@theoffparent

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actively waiting in your absence

emily-blunt[from a second wave – poetry]

i’m just sittin here watchin the world
go round an round in search of
coffee
seeing these lovelies
before their excitable jolt
and then seeing the transformation
it’s a parade
at 7 am
in a ritzy part of town
with high heels
lulus
working non-working
moms girls women ladies yoginis
and i have the catbird’s seat
by the cooler
with an eye to the pastries
and imaginary lovers
as they stream by

wouldn’t it be amazing if she smiled
rather than looked so serious
wouldn’t it be cool to not be looking
to be curled around my someone
rather than scouting for potentials

since losing you
it’s been a bitch
things don’t feel quite right
but
it’s clear it’s not you i’m missing
sorry
it’s the skin
the soul
the kisses

for now, i have this
i have a women in a perfect tennis outfit
a bit rushed
she must have a court time
nearby
she must be a goddess
or a fitness instructor

i can’t fall in love
really
with a dream
with a passing leg or strong-arm
i’m not attracted to the convertible
she came in on
but i do fall into hair
of all lengths and colors
and the pull of desire
to bury my face the damp garden
of magic smells and warmth

i’ve been alone for too long
i can tell when my chemistry is faltering
i need a hit of something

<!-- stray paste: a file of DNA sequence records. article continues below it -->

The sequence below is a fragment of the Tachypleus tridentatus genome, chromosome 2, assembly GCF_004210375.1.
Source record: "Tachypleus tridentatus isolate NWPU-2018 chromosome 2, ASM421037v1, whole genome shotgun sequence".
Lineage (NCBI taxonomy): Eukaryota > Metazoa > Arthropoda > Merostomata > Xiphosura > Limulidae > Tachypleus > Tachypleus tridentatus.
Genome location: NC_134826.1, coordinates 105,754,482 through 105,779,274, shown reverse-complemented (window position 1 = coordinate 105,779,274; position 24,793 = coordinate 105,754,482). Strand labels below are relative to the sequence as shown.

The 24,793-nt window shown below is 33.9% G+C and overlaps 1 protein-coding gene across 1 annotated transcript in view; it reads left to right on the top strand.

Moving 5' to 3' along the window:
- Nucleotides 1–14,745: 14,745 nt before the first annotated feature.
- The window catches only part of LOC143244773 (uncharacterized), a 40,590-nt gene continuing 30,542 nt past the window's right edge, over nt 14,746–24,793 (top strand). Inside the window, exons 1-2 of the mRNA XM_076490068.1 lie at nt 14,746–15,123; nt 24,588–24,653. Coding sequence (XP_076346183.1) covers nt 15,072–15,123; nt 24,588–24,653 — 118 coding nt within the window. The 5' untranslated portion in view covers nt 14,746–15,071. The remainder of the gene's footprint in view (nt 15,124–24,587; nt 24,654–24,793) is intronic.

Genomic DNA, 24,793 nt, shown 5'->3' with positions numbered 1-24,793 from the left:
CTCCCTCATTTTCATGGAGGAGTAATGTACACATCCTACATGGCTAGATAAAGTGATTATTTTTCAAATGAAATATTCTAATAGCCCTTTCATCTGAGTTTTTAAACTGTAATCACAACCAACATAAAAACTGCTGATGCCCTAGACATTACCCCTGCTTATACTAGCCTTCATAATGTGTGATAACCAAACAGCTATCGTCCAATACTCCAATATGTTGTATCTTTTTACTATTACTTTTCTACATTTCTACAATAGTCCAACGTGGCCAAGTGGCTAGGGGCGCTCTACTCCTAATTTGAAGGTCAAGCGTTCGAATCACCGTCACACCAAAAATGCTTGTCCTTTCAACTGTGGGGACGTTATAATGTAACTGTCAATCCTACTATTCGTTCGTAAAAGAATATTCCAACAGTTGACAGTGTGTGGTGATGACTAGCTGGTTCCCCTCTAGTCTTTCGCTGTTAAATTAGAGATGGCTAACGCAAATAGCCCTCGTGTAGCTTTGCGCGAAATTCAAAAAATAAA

someone

and yet
i don’t want any of these women
i don’t know anymore
what criteria to use
or what measure of the soul

a body
in motion
is a beautiful thing
but it loses its gloss
when the light inside is dim
or diminished by anger
or too much pride
too fine a dress or heel

but without her
i know i am a shell
or a snake
in deadly wait state
ready to strike
against the glass of my cage
before i know
if i am predator or prey
i lie in wait
actively
seeing
seeking
and
arriving at patience again
now

and now

10-14-14


Reversing the Flow: Putting Women in Charge of Courtship

OFF-coffeedate

What if we didn’t behave like male animals? What if we truly gave the woman the lead. Sure, we’d smile, flirt, and cajole. But what if we left it at that? Didn’t make the proposition. Didn’t pursue. And what if, then, the activated woman actually came in our direction. Don’t you think, if SHE was interested, I mean, really interested, she’d let you know?

[Note: I’m not saying the idea is to make the woman do all the work in exploring or setting up a relationship. I am saying, as a man it is difficult for me to let the woman make the first move in expressing an interest. If I relax a bit, and quit hitting on women, maybe we will treat each other differently from the start. Establish our chemistry on a mutual level, rather than something concocted by my revved up hunter.]

Okay, since coming up with this idea a few days ago I’m amazed at what it has changed in my approach towards women. Here’s what I noticed.

  1. By giving every woman the free pass from my amorous attention I have noticed that my interactions are easier and less focused.
  2. There are a lot fewer distractions in my day when I’m not scanning for “women with potential.”
  3. The flow of a conversation is much cleaner when I’m not suggesting or flirting in any way.
  4. I really want a woman who wants me. I have to let her get there. And I have to become the “someone” she would want. (that’s my job)